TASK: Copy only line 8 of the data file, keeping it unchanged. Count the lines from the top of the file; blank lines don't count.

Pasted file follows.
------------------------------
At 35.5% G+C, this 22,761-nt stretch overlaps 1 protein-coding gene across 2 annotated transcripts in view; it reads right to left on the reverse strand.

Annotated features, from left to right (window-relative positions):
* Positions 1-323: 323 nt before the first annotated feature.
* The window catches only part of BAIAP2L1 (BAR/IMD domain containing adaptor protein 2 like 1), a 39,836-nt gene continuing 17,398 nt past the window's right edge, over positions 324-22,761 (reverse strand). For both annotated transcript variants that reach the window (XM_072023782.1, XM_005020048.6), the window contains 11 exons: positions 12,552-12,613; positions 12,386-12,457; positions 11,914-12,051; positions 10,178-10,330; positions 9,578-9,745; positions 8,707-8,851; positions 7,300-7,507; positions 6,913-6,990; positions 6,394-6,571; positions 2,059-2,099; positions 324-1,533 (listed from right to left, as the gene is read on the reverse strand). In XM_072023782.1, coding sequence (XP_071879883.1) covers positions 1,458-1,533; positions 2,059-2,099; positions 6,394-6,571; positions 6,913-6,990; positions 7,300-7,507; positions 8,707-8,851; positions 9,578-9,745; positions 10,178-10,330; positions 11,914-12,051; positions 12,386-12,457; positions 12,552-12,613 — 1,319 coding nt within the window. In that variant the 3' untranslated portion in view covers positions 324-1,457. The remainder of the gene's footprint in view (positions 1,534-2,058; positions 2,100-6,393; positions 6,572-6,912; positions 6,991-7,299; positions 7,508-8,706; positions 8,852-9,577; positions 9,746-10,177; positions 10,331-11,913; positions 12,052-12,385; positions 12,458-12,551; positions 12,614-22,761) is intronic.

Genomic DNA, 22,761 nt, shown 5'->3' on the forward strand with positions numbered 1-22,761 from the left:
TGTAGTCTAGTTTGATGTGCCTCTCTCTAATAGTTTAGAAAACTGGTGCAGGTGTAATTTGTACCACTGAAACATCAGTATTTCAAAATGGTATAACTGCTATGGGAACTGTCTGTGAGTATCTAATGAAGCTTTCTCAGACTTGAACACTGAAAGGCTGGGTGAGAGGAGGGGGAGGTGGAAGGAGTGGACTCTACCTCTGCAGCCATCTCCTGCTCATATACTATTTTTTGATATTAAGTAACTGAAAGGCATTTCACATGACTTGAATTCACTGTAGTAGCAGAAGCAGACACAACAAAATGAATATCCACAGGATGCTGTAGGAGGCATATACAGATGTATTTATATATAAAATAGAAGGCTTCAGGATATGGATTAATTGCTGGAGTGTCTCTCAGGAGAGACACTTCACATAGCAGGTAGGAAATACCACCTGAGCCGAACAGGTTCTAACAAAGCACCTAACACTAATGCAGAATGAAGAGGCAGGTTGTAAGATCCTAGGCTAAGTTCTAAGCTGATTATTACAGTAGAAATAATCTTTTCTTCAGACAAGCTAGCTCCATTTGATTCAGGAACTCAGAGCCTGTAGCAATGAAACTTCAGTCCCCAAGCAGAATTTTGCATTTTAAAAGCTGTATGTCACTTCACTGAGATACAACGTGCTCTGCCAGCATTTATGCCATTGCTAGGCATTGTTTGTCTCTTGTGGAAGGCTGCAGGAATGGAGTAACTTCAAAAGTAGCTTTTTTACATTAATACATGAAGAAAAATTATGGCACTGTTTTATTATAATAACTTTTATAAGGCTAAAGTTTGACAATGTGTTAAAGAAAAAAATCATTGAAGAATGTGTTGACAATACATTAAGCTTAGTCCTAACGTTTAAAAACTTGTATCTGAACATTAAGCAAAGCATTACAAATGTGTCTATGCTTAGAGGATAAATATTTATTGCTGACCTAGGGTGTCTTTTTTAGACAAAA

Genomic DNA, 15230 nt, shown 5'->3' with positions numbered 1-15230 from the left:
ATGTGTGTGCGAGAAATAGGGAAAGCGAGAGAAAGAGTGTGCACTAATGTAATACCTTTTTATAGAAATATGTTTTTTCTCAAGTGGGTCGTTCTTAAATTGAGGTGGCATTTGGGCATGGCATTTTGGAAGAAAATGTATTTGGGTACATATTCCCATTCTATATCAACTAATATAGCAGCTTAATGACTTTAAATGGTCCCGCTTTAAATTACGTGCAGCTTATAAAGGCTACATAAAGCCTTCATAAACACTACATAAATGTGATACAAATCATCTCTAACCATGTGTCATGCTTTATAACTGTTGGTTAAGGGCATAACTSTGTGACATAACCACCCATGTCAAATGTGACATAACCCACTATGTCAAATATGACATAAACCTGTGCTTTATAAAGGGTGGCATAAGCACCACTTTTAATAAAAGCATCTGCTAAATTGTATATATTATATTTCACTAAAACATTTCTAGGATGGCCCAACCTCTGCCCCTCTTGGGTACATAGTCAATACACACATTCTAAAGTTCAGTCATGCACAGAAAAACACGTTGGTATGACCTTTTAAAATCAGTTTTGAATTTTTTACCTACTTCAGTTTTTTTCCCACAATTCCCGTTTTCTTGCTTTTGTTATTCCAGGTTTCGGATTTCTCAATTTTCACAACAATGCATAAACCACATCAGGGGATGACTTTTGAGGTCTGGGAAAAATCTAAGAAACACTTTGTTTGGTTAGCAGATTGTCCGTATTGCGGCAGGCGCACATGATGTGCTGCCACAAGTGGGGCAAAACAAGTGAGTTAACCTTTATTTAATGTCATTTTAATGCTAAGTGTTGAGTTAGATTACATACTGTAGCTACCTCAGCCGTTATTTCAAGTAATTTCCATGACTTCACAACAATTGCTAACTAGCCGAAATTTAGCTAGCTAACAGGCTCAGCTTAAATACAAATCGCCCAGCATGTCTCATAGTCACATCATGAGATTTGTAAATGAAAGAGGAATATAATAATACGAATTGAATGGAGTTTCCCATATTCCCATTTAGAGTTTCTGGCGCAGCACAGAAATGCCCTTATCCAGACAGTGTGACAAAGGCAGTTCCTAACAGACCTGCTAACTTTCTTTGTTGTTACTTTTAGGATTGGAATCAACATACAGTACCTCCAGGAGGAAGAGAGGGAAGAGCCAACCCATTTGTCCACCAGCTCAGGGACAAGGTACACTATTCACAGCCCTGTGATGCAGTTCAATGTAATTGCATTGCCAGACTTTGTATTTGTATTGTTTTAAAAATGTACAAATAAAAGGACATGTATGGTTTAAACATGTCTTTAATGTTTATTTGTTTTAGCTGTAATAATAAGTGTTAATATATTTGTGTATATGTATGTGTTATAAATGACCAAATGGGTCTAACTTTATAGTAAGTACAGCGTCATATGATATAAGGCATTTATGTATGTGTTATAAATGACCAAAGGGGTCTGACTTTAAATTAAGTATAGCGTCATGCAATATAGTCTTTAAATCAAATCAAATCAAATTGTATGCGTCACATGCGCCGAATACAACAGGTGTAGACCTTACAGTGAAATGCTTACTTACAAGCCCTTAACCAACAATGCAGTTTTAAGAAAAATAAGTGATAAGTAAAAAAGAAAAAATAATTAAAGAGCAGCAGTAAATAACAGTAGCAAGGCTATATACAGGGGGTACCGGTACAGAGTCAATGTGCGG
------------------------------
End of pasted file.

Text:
ATGTGTGTGCGAGAAATAGGGAAAGCGAGAGAAAGAGTGTGCACTAATGTAATACCTTTTTATAGAAATATGTTTTTTCTCAAGTGGGTCGTTCTTAAATTGAGGTGGCATTTGGGCATGGCATTTTGGAAGAAAATGTATTTGGGTACATATTCCCATTCTATATCAACTAATATAGCAGCTTAATGACTTTAAATGGTCCCGCTTTAAATTACGTGCAGCTTATAAAGGCTACATAAAGCCTTCATAAACACTACATAAATGTGATACAAATCATCTCTAACCATGTGTCATGCTTTATAACTGTTGGTTAAGGGCATAACTSTGTGACATAACCACCCATGTCAAATGTGACATAACCCACTATGTCAAATATGACATAAACCTGTGCTTTATAAAGGGTGGCATAAGCACCACTTTTAATAAAAGCATCTGCTAAATTGTATATATTATATTTCACTAAAACATTTCTAGGATGGCCCAACCTCTGCCCCTCTTGGGTACATAGTCAATACACACATTCTAAAGTTCAGTCATGCACAGAAAAACACGTTGGTATGACCTTTTAAAATCAGTTTTGAATTTTTTACCTACTTCAGTTTTTTTCCCACAATTCCCGTTTTCTTGCTTTTGTTATTCCAGGTTTCGGATTTCTCAATTTTCACAACAATGCATAAACCACATCAGGGGATGACTTTTGAGGTCTGGGAAAAATCTAAGAAACACTTTGTTTGGTTAGCAGATTGTCCGTATTGCGGCAGGCGCACATGATGTGCTGCCACAAGTGGGGCAAAACAAGTGAGTTAACCTTTATTTAATGTCATTTTAATGCTAAGTGTTGAGTTAGATTACATACTGTAGCTACCTCAGCCGTTATTTCAAGTAATTTCCATGACTTCACAACAATTGCTAACTAGCCGAAATTTAGCTAGCTAACAGGCTCAGCTTAAATACAAATCGCCCAGCATGTCTCATAGTCACATCATGAGATTTGTAAATGAAAGAGGAATATAATAATACGAATTGAATGGAGTTTCCCATATTCCCATTTAGAGTTTCTGGCGCAGCACAGAAATGCCCTTATCCAGACAGTGTGACAAAGGCAGTTCCTAACAGACCTGCTAACTTTCTTTGTTGTTACTTTTAGGATTGGAATCAACATACAGTACCTCCAGGAGGAAGAGAGGGAAGAGCCAACCCATTTGTCCACCAGCTCAGGGACAAGGTACACTATTCACAGCCCTGTGATGCAGTTCAATGTAATTGCATTGCCAGACTTTGTATTTGTATTGTTTTAAAAATGTACAAATAAAAGGACATGTATGGTTTAAACATGTCTTTAATGTTTATTTGTTTTAGCTGTAATAATAAGTGTTAATATATTTGTGTATATGTATGTGTTATAAATGACCAAATGGGTCTAACTTTATAGTAAGTACAGCGTCATATGATATAAGGCATTTATGTATGTGTTATAAATGACCAAAGGGGTCTGACTTTAAATTAAGTATAGCGTCATGCAATATAGTCTTTAAATCAAATCAAATCAAATTGTATGCGTCACATGCGCCGAATACAACAGGTGTAGACCTTACAGTGAAATGCTTACTTACAAGCCCTTAACCAACAATGCAGTTTTAAGAAAAATAAGTGATAAGTAAAAAAGAAAAAATAATTAAAGAGCAGCAGTAAATAACAGTAGCAAGGCTATATACAGGGGGTACCGGTACAGAGTCAATGTGCGG